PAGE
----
Mind Control Interface

Mind control interfaces of various types have been under development for some years. Test trials with monkeys have been steadily progressive and now some early trials on humans are beginning.

6 Dec 2000
Monkey controls robotic arm using brain signals sent over Internet – [mit.edu]

Monkeys in North Carolina have remotely operated a robotic arm 600 miles away in MIT’s Touch Lab — using their brain signals.

The feat is based on a neural-recording system reported in the November 16 issue of Nature. In that system, tiny electrodes implanted in the animals’ brains detected their brain signals as they controlled a robot arm to reach for a piece of food.

According to the scientists from Duke University Medical Center, MIT and the State University of New York (SUNY) Health Science Center, the new system could form the basis for a brain-machine interface that would allow paralyzed patients to control the movement of prosthetic limbs.

18 Feb 2005
Monkey’s Brain Runs Robotic Arm – [biotele.com]

Robotic arms used by amputees are typically controlled by moving some other part of the body, like the opposite arm. Researchers would like to make such prostheses respond to the whim of the brain.

Now it turns out researchers have found a method so easy (well, relatively so) that a monkey can do it.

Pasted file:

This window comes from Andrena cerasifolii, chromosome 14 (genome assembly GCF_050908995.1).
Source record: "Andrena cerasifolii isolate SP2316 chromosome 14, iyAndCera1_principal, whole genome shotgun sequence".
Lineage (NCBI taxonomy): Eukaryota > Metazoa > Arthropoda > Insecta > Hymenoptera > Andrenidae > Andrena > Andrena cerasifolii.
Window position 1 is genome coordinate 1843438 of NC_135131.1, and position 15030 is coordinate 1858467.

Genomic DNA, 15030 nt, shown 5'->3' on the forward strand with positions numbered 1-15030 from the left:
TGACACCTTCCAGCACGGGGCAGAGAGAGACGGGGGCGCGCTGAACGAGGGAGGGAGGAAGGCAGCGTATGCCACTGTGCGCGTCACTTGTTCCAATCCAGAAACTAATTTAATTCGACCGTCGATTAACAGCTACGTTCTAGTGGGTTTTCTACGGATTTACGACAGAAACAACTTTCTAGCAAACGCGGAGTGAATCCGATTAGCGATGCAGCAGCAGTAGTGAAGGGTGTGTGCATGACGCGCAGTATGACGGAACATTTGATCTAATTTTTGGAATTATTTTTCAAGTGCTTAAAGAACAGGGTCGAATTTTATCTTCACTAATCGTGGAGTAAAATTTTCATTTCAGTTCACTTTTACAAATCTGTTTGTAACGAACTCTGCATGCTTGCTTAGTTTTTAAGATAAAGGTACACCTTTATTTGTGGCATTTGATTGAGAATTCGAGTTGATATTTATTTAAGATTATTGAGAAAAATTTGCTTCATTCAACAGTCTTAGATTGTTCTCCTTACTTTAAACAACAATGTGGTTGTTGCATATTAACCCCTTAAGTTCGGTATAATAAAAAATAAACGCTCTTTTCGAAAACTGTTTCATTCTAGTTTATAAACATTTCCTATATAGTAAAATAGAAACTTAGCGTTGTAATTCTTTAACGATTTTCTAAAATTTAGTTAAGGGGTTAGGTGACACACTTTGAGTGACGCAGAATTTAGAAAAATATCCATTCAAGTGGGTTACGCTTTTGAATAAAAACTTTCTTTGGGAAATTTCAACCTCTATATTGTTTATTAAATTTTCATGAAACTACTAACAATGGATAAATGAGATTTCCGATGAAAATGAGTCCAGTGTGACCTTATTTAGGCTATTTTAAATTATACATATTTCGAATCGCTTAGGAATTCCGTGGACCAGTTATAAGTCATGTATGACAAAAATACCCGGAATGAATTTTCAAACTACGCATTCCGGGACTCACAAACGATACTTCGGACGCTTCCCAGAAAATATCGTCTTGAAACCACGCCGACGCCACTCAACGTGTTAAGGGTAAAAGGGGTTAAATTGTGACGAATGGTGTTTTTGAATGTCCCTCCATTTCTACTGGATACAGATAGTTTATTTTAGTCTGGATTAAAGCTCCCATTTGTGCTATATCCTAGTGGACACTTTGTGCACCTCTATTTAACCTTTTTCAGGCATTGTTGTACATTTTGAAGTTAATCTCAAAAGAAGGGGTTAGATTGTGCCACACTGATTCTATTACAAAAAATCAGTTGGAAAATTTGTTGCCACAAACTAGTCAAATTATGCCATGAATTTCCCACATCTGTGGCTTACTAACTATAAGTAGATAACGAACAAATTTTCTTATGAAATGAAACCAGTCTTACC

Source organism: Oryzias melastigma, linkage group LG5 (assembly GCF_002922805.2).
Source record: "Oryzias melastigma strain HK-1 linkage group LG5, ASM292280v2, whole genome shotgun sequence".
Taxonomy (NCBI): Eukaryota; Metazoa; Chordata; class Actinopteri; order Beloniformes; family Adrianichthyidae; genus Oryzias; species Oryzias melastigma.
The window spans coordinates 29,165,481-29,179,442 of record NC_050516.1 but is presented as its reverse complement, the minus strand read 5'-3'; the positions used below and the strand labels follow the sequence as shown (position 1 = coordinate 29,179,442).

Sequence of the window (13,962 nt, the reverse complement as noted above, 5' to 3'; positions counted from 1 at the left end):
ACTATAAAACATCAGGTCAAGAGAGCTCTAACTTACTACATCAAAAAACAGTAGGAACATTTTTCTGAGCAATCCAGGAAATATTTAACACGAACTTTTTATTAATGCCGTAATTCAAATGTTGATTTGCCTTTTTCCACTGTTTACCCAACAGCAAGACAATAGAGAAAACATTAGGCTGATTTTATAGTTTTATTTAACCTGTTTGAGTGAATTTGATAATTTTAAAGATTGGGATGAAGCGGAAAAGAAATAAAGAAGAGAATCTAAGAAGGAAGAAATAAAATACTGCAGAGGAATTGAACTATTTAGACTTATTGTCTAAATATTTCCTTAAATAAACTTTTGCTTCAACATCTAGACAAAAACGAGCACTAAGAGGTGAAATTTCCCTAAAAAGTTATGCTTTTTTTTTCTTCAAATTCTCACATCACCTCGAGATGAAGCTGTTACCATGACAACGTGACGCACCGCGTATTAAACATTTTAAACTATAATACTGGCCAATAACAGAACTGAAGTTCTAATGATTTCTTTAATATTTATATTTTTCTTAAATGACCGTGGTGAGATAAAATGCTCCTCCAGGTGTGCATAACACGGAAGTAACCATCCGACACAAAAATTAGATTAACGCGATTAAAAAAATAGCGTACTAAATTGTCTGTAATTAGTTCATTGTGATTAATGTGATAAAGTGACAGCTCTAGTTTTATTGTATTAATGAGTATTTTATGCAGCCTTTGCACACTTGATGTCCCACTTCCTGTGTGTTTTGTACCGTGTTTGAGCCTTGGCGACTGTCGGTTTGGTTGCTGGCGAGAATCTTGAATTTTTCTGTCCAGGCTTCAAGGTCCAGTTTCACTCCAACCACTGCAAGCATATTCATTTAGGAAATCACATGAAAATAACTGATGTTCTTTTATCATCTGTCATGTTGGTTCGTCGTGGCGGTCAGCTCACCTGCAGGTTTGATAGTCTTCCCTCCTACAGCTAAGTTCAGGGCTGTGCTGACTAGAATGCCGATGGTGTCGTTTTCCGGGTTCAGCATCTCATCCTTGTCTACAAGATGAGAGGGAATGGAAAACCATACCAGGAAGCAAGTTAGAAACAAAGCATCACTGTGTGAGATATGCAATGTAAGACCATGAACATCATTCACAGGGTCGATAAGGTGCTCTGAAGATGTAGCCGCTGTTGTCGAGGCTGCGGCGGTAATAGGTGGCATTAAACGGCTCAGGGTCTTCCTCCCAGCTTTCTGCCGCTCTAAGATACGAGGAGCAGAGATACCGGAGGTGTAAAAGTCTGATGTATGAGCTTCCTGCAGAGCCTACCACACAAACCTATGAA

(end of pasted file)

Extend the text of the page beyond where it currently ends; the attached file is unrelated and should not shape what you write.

In a new study, a monkey fed itself using a robotic arm electronically linked to its brain.

28 May 2008
Monkey Thinks Robot into Action – [technologyreview.com]

In a dramatic display of the potential of prosthetic arms, a monkey at the University of Pittsburgh was able to use his brain to directly control a robotic arm and feed himself a marshmallow. The research, published today in the journal Nature, is the first to show that an interface that converts brain signals directly into action is sophisticated enough to perform a practical function: eating. Researchers who led the work have just begun human tests of a related technology.

2 Jun 2010
Monkey Controls Advanced Robot Using Its Mind – [ieee.org]

In a remarkable demonstration of brain-machine interface technology, researchers at the University of Pittsburgh have taught a monkey to use just its thoughts to control an advanced robotic arm and perform elaborate maneuvers with it.

It’s not the first time a monkey with sensors implanted in its brains has controlled machines with its mind. But this seven-degrees-of-freedom robot arm is probably the most complex system a monkey has ever mastered with its thoughts alone.


Schwartz and his collaborators are now testing the technology in humans. The first test run, begun just last week, is in an epilepsy patient who is undergoing a diagnostic test, known as electrocorticography, in which electrodes are surgically placed on the surface of the brain to try to identify the source of seizures. The surface electrodes are more precise than noninvasive scalp recordings and are less invasive than electrodes implanted into the brain, although they give a cruder level of control. Scientists will piggyback on that diagnostic test and try to use the signals recorded from the electrodes to control a computer program.

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